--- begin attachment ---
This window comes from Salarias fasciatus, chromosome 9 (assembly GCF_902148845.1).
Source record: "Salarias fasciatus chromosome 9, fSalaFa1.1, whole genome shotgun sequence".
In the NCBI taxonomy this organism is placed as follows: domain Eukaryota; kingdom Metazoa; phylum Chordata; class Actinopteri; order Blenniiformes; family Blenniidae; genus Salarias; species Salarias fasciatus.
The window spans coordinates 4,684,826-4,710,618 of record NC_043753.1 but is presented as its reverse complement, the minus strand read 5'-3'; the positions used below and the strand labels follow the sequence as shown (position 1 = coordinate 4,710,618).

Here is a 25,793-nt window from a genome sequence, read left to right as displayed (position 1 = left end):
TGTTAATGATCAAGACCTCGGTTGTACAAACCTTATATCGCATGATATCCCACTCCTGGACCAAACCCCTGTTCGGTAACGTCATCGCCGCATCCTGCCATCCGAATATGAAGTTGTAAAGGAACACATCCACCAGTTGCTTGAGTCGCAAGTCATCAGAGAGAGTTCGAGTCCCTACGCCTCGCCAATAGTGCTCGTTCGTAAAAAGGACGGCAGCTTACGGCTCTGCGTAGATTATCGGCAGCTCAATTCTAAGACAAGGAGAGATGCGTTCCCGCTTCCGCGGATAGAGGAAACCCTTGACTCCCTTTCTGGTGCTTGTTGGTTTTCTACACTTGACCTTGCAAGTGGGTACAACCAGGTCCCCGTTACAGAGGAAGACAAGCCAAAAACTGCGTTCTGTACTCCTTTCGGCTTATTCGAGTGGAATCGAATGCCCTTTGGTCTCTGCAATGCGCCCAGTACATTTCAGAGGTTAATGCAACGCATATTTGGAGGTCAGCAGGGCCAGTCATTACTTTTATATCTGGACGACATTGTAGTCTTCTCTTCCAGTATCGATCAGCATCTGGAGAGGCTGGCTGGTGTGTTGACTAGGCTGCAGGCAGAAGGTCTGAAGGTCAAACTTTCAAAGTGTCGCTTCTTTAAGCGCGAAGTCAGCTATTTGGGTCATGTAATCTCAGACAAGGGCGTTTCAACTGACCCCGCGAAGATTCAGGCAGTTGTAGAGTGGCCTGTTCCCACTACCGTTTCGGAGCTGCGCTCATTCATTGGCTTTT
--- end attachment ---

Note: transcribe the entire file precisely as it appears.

This window comes from Salarias fasciatus, chromosome 9 (assembly GCF_902148845.1).
Source record: "Salarias fasciatus chromosome 9, fSalaFa1.1, whole genome shotgun sequence".
In the NCBI taxonomy this organism is placed as follows: domain Eukaryota; kingdom Metazoa; phylum Chordata; class Actinopteri; order Blenniiformes; family Blenniidae; genus Salarias; species Salarias fasciatus.
The window spans coordinates 4,684,826-4,710,618 of record NC_043753.1 but is presented as its reverse complement, the minus strand read 5'-3'; the positions used below and the strand labels follow the sequence as shown (position 1 = coordinate 4,710,618).

Here is a 25,793-nt window from a genome sequence, read left to right as displayed (position 1 = left end):
TGTTAATGATCAAGACCTCGGTTGTACAAACCTTATATCGCATGATATCCCACTCCTGGACCAAACCCCTGTTCGGTAACGTCATCGCCGCATCCTGCCATCCGAATATGAAGTTGTAAAGGAACACATCCACCAGTTGCTTGAGTCGCAAGTCATCAGAGAGAGTTCGAGTCCCTACGCCTCGCCAATAGTGCTCGTTCGTAAAAAGGACGGCAGCTTACGGCTCTGCGTAGATTATCGGCAGCTCAATTCTAAGACAAGGAGAGATGCGTTCCCGCTTCCGCGGATAGAGGAAACCCTTGACTCCCTTTCTGGTGCTTGTTGGTTTTCTACACTTGACCTTGCAAGTGGGTACAACCAGGTCCCCGTTACAGAGGAAGACAAGCCAAAAACTGCGTTCTGTACTCCTTTCGGCTTATTCGAGTGGAATCGAATGCCCTTTGGTCTCTGCAATGCGCCCAGTACATTTCAGAGGTTAATGCAACGCATATTTGGAGGTCAGCAGGGCCAGTCATTACTTTTATATCTGGACGACATTGTAGTCTTCTCTTCCAGTATCGATCAGCATCTGGAGAGGCTGGCTGGTGTGTTGACTAGGCTGCAGGCAGAAGGTCTGAAGGTCAAACTTTCAAAGTGTCGCTTCTTTAAGCGCGAAGTCAGCTATTTGGGTCATGTAATCTCAGACAAGGGCGTTTCAACTGACCCCGCGAAGATTCAGGCAGTTGTAGAGTGGCCTGTTCCCACTACCGTTTCGGAGCTGCGCTCATTCATTGGCTTTT